PF: Right, okay, my next question. Talk about what you’ve been able to accomplish with Pambazuka, in terms of breaching the digital divide and engaging in activism outside of the Internet. Specifically with Blackademics being a Jr. version of what you’re trying to accomplish, I was wondering if you could talk about that and the role of media and Internet, really in the 21st century freedom struggle.

FM: What most people don’t realize is that in most of Africa, access to the web is really problematic. If you try to get onto a website, it will cost you per-minute, very highly. Africans pay approximately 15 times per kilobyte more than do their counterparts in the US or Europe. People therefore cannot spend lots of time on the web. It costs too much and it’s very slow. You can sit there waiting for 20 seconds for a new page to appear. And that means that people are not getting access to the information that’s around. But more importantly, it prevents them from forming communities, solidarity across the continent and across, globally. So realizing this and realizing that actually email is much easier for people to receive, we’ve worked from the basis of saying well, let’s use an email-based newsletter. And we started the idea back in December, 2000 with 300 subscribers, and today we estimate we reach about half a million people. Both in terms of the website and in terms of the newsletter. It’s become a very influential newsletter. Debates on social justice the organizing of campaigns and so on. But we still face this problem. Less than 2% of Africa’s population has access to the Internet, so we still aren’t talking to everyone. So one of the things we’re seriously considering is to say well, we have to make one further step to bridge the digital divide and maybe we come out as a newspaper, as well as being electronic. And so we’re looking at putting together a newsletter which we will distribute on the streets and allow people to do that. And that’s bridging the digital divide and what’s curious is that where as the rest of the media world has been desperately trying to work out how to go from print into electronic, we are casually going from electronic, back to print.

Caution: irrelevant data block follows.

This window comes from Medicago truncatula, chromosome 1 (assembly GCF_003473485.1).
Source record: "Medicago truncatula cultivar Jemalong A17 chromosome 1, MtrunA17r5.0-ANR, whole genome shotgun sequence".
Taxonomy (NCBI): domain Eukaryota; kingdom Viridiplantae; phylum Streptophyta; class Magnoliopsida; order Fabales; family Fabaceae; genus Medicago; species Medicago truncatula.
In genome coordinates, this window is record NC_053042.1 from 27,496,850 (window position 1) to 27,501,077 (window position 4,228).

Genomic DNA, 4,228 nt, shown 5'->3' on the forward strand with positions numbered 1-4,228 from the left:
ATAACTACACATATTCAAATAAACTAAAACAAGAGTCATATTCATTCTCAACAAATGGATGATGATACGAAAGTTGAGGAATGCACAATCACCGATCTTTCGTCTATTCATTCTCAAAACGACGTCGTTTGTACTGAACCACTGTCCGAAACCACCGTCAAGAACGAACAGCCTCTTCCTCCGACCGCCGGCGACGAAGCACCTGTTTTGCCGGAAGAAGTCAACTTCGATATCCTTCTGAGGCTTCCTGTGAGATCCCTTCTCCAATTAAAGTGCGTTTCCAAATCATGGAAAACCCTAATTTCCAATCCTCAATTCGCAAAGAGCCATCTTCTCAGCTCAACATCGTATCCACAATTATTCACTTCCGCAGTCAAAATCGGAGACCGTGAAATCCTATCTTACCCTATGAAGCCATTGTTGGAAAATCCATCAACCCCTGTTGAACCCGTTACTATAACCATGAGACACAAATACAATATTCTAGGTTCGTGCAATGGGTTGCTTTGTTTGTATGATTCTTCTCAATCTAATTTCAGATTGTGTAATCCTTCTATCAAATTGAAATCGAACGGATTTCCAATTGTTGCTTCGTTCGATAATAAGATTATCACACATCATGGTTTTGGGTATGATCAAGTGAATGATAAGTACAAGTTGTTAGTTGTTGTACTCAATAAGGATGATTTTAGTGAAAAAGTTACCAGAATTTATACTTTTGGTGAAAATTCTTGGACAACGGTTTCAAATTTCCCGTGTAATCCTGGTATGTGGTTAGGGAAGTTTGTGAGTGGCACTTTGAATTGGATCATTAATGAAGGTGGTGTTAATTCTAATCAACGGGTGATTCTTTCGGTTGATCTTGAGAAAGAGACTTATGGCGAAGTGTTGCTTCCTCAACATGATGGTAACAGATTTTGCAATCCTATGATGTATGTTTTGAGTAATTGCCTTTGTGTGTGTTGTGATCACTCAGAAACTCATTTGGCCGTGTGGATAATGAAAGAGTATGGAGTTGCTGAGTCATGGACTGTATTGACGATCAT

PF: Okay, aaight last question. You talked about the AU has a meeting in Ghana coming up in June and July of this summer, 2007, I’ll actually be in Ghana around that time so I was wondering if you could talk about that and just the whole idea behind the meaning. You’ve said a couple times “United States of Africa” as something they’re going to discuss there. Please.